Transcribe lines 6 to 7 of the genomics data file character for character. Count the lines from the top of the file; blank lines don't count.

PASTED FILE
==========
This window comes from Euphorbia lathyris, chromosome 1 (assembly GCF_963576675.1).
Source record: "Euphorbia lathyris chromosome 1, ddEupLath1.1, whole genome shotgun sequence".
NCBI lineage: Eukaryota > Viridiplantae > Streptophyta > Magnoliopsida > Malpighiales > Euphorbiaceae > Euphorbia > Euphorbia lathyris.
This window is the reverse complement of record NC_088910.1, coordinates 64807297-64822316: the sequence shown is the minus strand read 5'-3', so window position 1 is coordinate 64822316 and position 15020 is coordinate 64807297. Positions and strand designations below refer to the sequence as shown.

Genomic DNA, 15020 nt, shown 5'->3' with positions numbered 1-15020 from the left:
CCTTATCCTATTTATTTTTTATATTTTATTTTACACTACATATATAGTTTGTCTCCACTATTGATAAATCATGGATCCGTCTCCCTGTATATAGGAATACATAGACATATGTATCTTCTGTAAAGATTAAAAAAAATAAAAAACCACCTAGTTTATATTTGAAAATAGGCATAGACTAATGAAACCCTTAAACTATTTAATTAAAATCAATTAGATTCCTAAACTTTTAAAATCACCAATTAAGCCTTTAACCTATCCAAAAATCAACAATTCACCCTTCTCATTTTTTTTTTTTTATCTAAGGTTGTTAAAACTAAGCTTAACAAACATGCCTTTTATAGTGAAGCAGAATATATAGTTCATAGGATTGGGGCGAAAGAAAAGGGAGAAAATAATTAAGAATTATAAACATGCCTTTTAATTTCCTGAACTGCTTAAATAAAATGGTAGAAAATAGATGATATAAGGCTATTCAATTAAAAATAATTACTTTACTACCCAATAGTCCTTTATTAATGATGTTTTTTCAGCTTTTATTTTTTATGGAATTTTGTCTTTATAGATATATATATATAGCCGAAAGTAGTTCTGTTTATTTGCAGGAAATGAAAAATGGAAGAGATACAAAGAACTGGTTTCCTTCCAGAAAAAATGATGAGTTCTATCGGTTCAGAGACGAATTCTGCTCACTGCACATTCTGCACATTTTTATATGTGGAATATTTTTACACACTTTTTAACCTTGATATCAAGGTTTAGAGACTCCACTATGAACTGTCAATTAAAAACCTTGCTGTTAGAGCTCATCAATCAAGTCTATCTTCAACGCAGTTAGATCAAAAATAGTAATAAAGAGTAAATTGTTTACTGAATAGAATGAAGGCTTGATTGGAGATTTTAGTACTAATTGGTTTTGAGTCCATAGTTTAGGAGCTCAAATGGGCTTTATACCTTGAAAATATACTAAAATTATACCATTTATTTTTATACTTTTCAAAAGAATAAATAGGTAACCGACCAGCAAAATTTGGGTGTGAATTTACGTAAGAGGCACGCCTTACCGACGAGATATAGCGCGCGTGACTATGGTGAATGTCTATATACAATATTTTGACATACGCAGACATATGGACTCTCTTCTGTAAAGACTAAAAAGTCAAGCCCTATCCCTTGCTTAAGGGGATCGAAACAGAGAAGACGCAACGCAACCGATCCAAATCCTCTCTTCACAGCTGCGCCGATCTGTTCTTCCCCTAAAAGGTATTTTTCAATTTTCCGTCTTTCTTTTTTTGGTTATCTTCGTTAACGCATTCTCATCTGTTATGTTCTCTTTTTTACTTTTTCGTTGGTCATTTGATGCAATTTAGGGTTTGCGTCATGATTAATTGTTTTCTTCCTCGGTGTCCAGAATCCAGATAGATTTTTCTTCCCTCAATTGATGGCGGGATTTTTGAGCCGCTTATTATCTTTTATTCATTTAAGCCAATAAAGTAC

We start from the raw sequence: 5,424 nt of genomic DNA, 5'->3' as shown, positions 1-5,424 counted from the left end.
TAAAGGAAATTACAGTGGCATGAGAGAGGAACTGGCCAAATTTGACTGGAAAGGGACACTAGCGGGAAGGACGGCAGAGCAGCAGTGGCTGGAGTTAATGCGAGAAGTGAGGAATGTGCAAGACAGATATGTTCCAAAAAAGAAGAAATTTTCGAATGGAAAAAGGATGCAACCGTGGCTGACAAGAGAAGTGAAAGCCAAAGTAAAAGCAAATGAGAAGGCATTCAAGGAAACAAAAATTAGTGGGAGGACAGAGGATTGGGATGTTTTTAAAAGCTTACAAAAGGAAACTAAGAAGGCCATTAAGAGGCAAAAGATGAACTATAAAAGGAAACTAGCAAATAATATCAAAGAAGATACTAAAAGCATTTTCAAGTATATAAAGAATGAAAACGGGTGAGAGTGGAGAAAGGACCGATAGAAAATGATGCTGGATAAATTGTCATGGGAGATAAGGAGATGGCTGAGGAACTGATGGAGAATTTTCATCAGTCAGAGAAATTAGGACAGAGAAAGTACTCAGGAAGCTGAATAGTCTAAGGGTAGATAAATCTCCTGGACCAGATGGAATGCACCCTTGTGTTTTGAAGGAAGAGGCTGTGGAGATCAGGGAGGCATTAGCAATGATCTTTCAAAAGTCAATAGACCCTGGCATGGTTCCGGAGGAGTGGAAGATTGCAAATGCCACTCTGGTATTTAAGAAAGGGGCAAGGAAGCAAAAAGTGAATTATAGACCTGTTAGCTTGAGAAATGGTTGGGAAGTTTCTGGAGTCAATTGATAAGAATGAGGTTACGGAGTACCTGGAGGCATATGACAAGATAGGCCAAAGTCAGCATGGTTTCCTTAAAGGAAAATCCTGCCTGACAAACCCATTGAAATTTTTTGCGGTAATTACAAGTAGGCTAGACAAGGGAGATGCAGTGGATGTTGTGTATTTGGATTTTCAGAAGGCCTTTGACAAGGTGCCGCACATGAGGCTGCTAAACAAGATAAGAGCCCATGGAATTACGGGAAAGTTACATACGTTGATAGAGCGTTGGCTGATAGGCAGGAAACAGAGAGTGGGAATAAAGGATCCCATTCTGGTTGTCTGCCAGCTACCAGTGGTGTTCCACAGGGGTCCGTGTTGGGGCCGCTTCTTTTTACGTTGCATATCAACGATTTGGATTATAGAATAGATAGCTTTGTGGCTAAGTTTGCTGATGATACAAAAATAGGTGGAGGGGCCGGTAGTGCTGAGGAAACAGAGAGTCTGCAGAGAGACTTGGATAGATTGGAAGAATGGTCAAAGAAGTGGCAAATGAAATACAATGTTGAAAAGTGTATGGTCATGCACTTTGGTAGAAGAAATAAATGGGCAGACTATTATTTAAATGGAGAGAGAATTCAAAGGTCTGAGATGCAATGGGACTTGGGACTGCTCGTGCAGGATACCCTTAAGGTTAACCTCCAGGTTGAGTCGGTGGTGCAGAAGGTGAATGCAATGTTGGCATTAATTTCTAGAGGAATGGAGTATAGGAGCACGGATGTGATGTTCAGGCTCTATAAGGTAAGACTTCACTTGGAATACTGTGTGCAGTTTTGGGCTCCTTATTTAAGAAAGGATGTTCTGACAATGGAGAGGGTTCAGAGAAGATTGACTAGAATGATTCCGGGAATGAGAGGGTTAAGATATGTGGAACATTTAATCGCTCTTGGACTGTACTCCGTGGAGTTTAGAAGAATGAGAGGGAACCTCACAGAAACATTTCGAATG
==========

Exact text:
CCTTATCCTATTTATTTTTTATATTTTATTTTACACTACATATATAGTTTGTCTCCACTATTGATAAATCATGGATCCGTCTCCCTGTATATAGGAATACATAGACATATGTATCTTCTGTAAAGATTAAAAAAAATAAAAAACCACCTAGTTTATATTTGAAAATAGGCATAGACTAATGAAACCCTTAAACTATTTAATTAAAATCAATTAGATTCCTAAACTTTTAAAATCACCAATTAAGCCTTTAACCTATCCAAAAATCAACAATTCACCCTTCTCATTTTTTTTTTTTTATCTAAGGTTGTTAAAACTAAGCTTAACAAACATGCCTTTTATAGTGAAGCAGAATATATAGTTCATAGGATTGGGGCGAAAGAAAAGGGAGAAAATAATTAAGAATTATAAACATGCCTTTTAATTTCCTGAACTGCTTAAATAAAATGGTAGAAAATAGATGATATAAGGCTATTCAATTAAAAATAATTACTTTACTACCCAATAGTCCTTTATTAATGATGTTTTTTCAGCTTTTATTTTTTATGGAATTTTGTCTTTATAGATATATATATATAGCCGAAAGTAGTTCTGTTTATTTGCAGGAAATGAAAAATGGAAGAGATACAAAGAACTGGTTTCCTTCCAGAAAAAATGATGAGTTCTATCGGTTCAGAGACGAATTCTGCTCACTGCACATTCTGCACATTTTTATATGTGGAATATTTTTACACACTTTTTAACCTTGATATCAAGGTTTAGAGACTCCACTATGAACTGTCAATTAAAAACCTTGCTGTTAGAGCTCATCAATCAAGTCTATCTTCAACGCAGTTAGATCAAAAATAGTAATAAAGAGTAAATTGTTTACTGAATAGAATGAAGGCTTGATTGGAGATTTTAGTACTAATTGGTTTTGAGTCCATAGTTTAGGAGCTCAAATGGGCTTTATACCTTGAAAATATACTAAAATTATACCATTTATTTTTATACTTTTCAAAAGAATAAATAGGTAACCGACCAGCAAAATTTGGGTGTGAATTTACGTAAGAGGCACGCCTTACCGACGAGATATAGCGCGCGTGACTATGGTGAATGTCTATATACAATATTTTGACATACGCAGACATATGGACTCTCTTCTGTAAAGACTAAAAAGTCAAGCCCTATCCCTTGCTTAAGGGGATCGAAACAGAGAAGACGCAACGCAACCGATCCAAATCCTCTCTTCACAGCTGCGCCGATCTGTTCTTCCCCTAAAAGGTATTTTTCAATTTTCCGTCTTTCTTTTTTTGGTTATCTTCGTTAACGCATTCTCATCTGTTATGTTCTCTTTTTTACTTTTTCGTTGGTCATTTGATGCAATTTAGGGTTTGCGTCATGATTAATTGTTTTCTTCCTCGGTGTCCAGAATCCAGATAGATTTTTCTTCCCTCAATTGATGGCGGGATTTTTGAGCCGCTTATTATCTTTTATTCATTTAAGCCAATAAAGTAC

We start from the raw sequence: 5,424 nt of genomic DNA, 5'->3' as shown, positions 1-5,424 counted from the left end.